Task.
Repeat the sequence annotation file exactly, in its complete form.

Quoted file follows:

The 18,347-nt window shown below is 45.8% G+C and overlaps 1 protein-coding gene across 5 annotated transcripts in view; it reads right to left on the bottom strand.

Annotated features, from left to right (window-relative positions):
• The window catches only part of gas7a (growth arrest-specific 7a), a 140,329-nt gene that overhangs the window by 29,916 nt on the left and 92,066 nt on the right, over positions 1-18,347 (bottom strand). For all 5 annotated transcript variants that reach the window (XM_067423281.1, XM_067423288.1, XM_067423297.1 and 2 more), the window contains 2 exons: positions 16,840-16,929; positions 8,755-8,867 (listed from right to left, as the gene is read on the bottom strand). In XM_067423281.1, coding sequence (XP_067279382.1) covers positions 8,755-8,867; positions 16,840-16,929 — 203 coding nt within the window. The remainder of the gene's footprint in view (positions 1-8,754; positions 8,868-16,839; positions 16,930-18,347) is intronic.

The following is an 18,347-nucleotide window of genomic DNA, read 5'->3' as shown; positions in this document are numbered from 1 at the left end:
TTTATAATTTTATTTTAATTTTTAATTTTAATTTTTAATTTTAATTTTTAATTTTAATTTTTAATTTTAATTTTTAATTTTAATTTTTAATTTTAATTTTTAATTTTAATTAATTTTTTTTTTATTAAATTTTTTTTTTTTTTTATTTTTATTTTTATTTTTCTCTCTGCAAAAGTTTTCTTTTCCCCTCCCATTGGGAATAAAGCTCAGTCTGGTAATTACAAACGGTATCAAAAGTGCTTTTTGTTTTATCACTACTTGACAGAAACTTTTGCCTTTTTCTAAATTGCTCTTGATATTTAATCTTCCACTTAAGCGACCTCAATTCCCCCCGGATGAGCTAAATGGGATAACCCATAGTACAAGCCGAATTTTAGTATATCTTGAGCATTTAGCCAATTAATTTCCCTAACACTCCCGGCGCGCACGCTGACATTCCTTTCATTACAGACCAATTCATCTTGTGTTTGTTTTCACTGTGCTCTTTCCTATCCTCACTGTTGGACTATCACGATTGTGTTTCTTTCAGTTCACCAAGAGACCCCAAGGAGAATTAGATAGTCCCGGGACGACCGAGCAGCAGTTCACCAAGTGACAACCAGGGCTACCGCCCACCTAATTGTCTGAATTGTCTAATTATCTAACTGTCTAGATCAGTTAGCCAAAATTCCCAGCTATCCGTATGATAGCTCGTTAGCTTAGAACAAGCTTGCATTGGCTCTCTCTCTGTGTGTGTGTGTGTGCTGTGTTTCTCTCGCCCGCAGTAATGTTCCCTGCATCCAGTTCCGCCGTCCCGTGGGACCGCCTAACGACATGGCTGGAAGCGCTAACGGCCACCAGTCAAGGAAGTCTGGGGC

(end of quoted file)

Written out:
The 18,347-nt window shown below is 45.8% G+C and overlaps 1 protein-coding gene across 5 annotated transcripts in view; it reads right to left on the bottom strand.

Annotated features, from left to right (window-relative positions):
• The window catches only part of gas7a (growth arrest-specific 7a), a 140,329-nt gene that overhangs the window by 29,916 nt on the left and 92,066 nt on the right, over positions 1-18,347 (bottom strand). For all 5 annotated transcript variants that reach the window (XM_067423281.1, XM_067423288.1, XM_067423297.1 and 2 more), the window contains 2 exons: positions 16,840-16,929; positions 8,755-8,867 (listed from right to left, as the gene is read on the bottom strand). In XM_067423281.1, coding sequence (XP_067279382.1) covers positions 8,755-8,867; positions 16,840-16,929 — 203 coding nt within the window. The remainder of the gene's footprint in view (positions 1-8,754; positions 8,868-16,839; positions 16,930-18,347) is intronic.

The following is an 18,347-nucleotide window of genomic DNA, read 5'->3' as shown; positions in this document are numbered from 1 at the left end:
TTTATAATTTTATTTTAATTTTTAATTTTAATTTTTAATTTTAATTTTTAATTTTAATTTTTAATTTTAATTTTTAATTTTAATTTTTAATTTTAATTTTTAATTTTAATTAATTTTTTTTTTATTAAATTTTTTTTTTTTTTTATTTTTATTTTTATTTTTCTCTCTGCAAAAGTTTTCTTTTCCCCTCCCATTGGGAATAAAGCTCAGTCTGGTAATTACAAACGGTATCAAAAGTGCTTTTTGTTTTATCACTACTTGACAGAAACTTTTGCCTTTTTCTAAATTGCTCTTGATATTTAATCTTCCACTTAAGCGACCTCAATTCCCCCCGGATGAGCTAAATGGGATAACCCATAGTACAAGCCGAATTTTAGTATATCTTGAGCATTTAGCCAATTAATTTCCCTAACACTCCCGGCGCGCACGCTGACATTCCTTTCATTACAGACCAATTCATCTTGTGTTTGTTTTCACTGTGCTCTTTCCTATCCTCACTGTTGGACTATCACGATTGTGTTTCTTTCAGTTCACCAAGAGACCCCAAGGAGAATTAGATAGTCCCGGGACGACCGAGCAGCAGTTCACCAAGTGACAACCAGGGCTACCGCCCACCTAATTGTCTGAATTGTCTAATTATCTAACTGTCTAGATCAGTTAGCCAAAATTCCCAGCTATCCGTATGATAGCTCGTTAGCTTAGAACAAGCTTGCATTGGCTCTCTCTCTGTGTGTGTGTGTGTGCTGTGTTTCTCTCGCCCGCAGTAATGTTCCCTGCATCCAGTTCCGCCGTCCCGTGGGACCGCCTAACGACATGGCTGGAAGCGCTAACGGCCACCAGTCAAGGAAGTCTGGGGC